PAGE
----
Tuesday, April 22, 2008

Rational Scrum?

A query just came up on the scrumdevelopment list:
My work is a RUP based shop. My team has been doing agile development and lately our PMO office has asked if I was interested in publishing a white paper for the company on the two. I have a decent amount of info and experience but was wondering if anyone has written something similiar or could point me toward something that has already been published?
Googling for "rational scrum" produces some interesting results. Jeff Sutherland explains why there is no rational software process. IBM explains how to embrace Scrum in RUP. And Zacharias Beckman wrote a field report about getting a project under control using a fusion of RUP and Scrum.

Beckman writes, "Rational itself is an excellent methodology and scales very well.... However, for all that I like Rational, it does have some holes… and these are plugged most wonderfully by Scrum. In fact, Rational and Scrum benefit each other so well I’ve started referring to the combination as 'Rational Scrum.'”

He goes on to list 10 positive characteristics of his combined methodology. As I interpret his text, the main contributions of Rational are its focus on "risk [which] keeps the team focused on the most difficult, potentially risky aspects of the project first," and "quality [which] becomes integral and continuous."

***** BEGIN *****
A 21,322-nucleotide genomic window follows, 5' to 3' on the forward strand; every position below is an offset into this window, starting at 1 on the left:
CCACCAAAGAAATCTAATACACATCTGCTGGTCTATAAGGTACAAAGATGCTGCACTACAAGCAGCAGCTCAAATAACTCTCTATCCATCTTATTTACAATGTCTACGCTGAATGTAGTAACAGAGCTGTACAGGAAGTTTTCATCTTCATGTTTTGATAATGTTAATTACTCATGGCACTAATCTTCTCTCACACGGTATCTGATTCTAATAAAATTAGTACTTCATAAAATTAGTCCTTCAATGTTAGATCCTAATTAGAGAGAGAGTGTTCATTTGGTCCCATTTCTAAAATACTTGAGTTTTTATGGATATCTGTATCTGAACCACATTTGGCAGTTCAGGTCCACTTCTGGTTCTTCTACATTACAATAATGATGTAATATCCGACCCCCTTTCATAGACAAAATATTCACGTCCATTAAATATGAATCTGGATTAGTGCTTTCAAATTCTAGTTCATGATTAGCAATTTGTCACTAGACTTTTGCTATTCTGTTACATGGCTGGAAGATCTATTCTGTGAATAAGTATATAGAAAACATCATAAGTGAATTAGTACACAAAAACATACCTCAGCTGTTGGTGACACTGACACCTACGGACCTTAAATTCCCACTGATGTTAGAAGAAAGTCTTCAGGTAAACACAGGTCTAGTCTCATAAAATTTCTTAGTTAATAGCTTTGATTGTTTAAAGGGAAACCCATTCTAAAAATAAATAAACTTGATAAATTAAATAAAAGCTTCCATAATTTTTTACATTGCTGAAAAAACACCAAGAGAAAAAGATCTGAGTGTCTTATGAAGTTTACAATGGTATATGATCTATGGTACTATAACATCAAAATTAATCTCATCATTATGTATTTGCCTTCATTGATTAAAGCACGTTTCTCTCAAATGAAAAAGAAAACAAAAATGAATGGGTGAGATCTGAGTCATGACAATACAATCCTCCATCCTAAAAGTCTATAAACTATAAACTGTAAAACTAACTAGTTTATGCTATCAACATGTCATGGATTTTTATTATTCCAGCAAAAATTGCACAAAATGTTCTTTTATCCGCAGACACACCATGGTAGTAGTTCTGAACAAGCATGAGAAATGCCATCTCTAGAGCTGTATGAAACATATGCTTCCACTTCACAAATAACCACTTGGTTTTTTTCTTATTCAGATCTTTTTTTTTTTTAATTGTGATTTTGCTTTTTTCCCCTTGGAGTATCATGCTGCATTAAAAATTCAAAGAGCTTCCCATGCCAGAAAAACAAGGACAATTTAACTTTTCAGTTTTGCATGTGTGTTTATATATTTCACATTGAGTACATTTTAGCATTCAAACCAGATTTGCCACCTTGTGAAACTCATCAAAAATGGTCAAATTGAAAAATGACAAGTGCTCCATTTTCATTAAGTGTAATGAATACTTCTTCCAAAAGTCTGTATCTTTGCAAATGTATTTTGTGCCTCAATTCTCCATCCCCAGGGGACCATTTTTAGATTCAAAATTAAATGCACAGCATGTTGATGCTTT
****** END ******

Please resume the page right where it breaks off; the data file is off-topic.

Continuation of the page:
2 Points out of 10. I'm overwhelmed. (I'm also fair, someone coming from a Rational background might argue that some points of Scrum, such as iterations, are also found in Rational).

I don't agree that risk and quality are insufficiently addressed with Scrum. Managing risk is the job of the Product Owner and the works of Mike Cohn and the Poppendiecks describe excellent strategies for managing risk. And quality is always defined through the definition of done (and possibly additional requirements as well), so it is assured and inspected at every sprint.

And Beckmans article confirmed my own modest contribution to the literature on the difference between RUP and Scrum: "Ownership and accountability become the mainstay as everyone develops a long-term interest in the project"

People deliver projects, and Scrum is first and foremost about people.

So how should you move forward? Adopt Scrum. Understand (and internalize) the principles and values behind Scrum. Herein lies the major difference between the two. But don't throw the baby out with bath. So start with a Retrospective and be sure to identify what you are doing well. Keep those practices which work for you. And then experience how, using Scrum, you take you company to the next level.

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